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VIFF 2016 Interview: HER PARADISE director Shobi Sen

by Jason Whyte

"HER PARADISE is a movie about something every single person has dealt with. As children, imagination is our greatest super power, but what we use that power against depends on our circumstance. The girl we follow in the story, uses that strength to escape from the monsters at home." Director Shobi Sen on HER PARADISE which screens at the 2016 edition of the Vancouver International Film Festival.

I am thrilled to welcome you to VIFF this year. Is this your first VIFF experience and will you be in Vancouver to attend your screenings?

Yes this is my first time attending VIFF, I can quite believe I got accepted into the festival as this is my first film and it will be my first time in Vancouver too!

Tell me a bit about yourself and your background?

I was born and raised in Colombo, Sri Lanka and growing up I was always into film and storytelling in general. But I never dreamt that I could pursue filmmaking as a career. It was when I moved to Melbourne, Australia to get my undergrad, did I realize that I could study Film and equip myself to get into the industry. Once I got my Bachelors in Cinema Studies, I decided to move to Los Angeles to get a Masters in Film. I have been here for two years now writing and making movies.

How did this movie come together from your perspective?

When I had the idea for HER PARADISE, I was listening to a popular song that talked about a girl looking for something more. I immediately had this image in my head of a little girl in her room afraid. Soon enough she was surrounded by thousands of tiny lights and she disappears. The whole story followed after and it was as if it was being downloaded into my head, if that makes sense. Months later I was in a screenwriting class and we were asked to pitch ideas for our Thesis projects, and although I was hesitant at first I decided to pitch it. Everyone loved it and encouraged me to write the script.

After months of rewrites, I found a producer, Annamaria Pupart, at my school who was genuinely passionate about the film and decided to help me. I was terrified by the project because it tested all my skills and stretched me in ways that I did not expect. Every instructor at school always warned us not to write stories with children and visual effects as it would be very difficult for us to accomplish in the time we were given. Needless to say I didn't heed their advice.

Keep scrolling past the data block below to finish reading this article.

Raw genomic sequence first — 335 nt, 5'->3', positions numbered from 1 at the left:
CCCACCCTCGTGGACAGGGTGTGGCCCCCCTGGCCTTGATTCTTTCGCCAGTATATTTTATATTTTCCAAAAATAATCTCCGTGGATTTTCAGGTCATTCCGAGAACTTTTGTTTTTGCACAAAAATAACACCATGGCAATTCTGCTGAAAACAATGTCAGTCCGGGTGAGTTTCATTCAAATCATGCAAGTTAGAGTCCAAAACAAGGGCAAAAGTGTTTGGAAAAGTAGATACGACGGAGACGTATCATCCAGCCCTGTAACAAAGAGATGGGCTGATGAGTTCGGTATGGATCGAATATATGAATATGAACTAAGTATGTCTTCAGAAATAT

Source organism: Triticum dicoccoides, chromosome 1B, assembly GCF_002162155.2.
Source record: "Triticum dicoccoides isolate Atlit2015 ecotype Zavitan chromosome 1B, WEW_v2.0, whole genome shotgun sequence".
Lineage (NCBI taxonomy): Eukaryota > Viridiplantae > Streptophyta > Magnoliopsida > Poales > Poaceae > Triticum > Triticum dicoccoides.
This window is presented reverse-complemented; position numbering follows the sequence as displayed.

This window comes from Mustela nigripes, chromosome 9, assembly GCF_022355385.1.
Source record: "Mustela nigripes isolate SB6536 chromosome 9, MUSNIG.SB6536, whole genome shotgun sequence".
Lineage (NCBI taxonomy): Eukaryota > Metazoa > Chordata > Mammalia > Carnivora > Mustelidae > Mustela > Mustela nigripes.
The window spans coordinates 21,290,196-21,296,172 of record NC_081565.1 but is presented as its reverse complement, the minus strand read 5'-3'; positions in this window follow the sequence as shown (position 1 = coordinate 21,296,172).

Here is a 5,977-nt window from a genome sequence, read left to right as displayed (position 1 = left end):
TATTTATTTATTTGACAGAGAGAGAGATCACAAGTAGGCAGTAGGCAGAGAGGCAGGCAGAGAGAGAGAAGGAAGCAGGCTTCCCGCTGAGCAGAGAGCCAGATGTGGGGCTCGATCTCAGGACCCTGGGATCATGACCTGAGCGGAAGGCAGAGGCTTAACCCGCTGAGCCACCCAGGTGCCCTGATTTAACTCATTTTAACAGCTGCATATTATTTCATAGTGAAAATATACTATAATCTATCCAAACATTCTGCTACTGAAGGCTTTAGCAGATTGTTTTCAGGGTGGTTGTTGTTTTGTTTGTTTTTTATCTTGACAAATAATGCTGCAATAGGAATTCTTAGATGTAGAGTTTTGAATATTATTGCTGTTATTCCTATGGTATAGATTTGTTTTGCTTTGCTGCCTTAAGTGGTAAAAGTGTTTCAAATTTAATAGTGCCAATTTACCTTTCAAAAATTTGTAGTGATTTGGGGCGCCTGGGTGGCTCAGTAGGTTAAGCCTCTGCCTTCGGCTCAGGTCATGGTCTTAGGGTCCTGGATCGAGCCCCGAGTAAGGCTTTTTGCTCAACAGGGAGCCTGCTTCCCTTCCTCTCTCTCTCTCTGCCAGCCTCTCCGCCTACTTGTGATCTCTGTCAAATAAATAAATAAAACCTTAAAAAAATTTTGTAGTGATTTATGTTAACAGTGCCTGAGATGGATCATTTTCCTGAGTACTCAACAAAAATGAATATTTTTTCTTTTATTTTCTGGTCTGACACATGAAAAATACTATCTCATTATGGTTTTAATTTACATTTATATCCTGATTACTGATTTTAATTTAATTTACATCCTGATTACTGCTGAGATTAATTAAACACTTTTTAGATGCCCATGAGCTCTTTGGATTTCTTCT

I had to hold a lot of auditions to find the right actress to play Eleana. I cast the net wide but I always had this image of her in my mind of a little African American, mixed raced girl with big hair and when I found Cassidey Fralin, who was captivating from her first audition, I knew that everything was going to fall into place. I had a wonderful team. The first AD, Markel Goikoetxea was my rock. He worked closely with me providing the best feedback on the script and helped us maximize our time with Cassidey as we could only shoot 7 hours a day with her. My Cinematographer, Zach Voytas who is immensely talented and patient was open to all my crazy ideas. He understood that I had no experience whatsoever with green screen and CGI but he trusted in the vision.

Once we had shot it all, I hoped to find and editor but as time went on I felt I should just do it myself. That was the hardest part of the whole process. I was drained and I didn't know how to piece the film together. No matter what I did, the film felt dragged out, disjointed and not at all how I hoped the pacing would feel. So I put it aside for months, I refused to touch it. In February of this year I finally found the motivation I need to reopen the project and it was as if I was looking at it with fresh eyes. I re-structured the whole film in the edit, took out a lot of scenes we shot and here we are!

While you are working on a movie, what keeps you going? What drives you, creatively?

That's a good question, and I do not think it is just one thing. I am motivated by the story, the actors performances, even the people who worked on the film. I think I'm more motivated but the idea that I could always re-tell the story no matter what stage of production I was in.

What was your biggest challenge with this project, and how did you overcome it?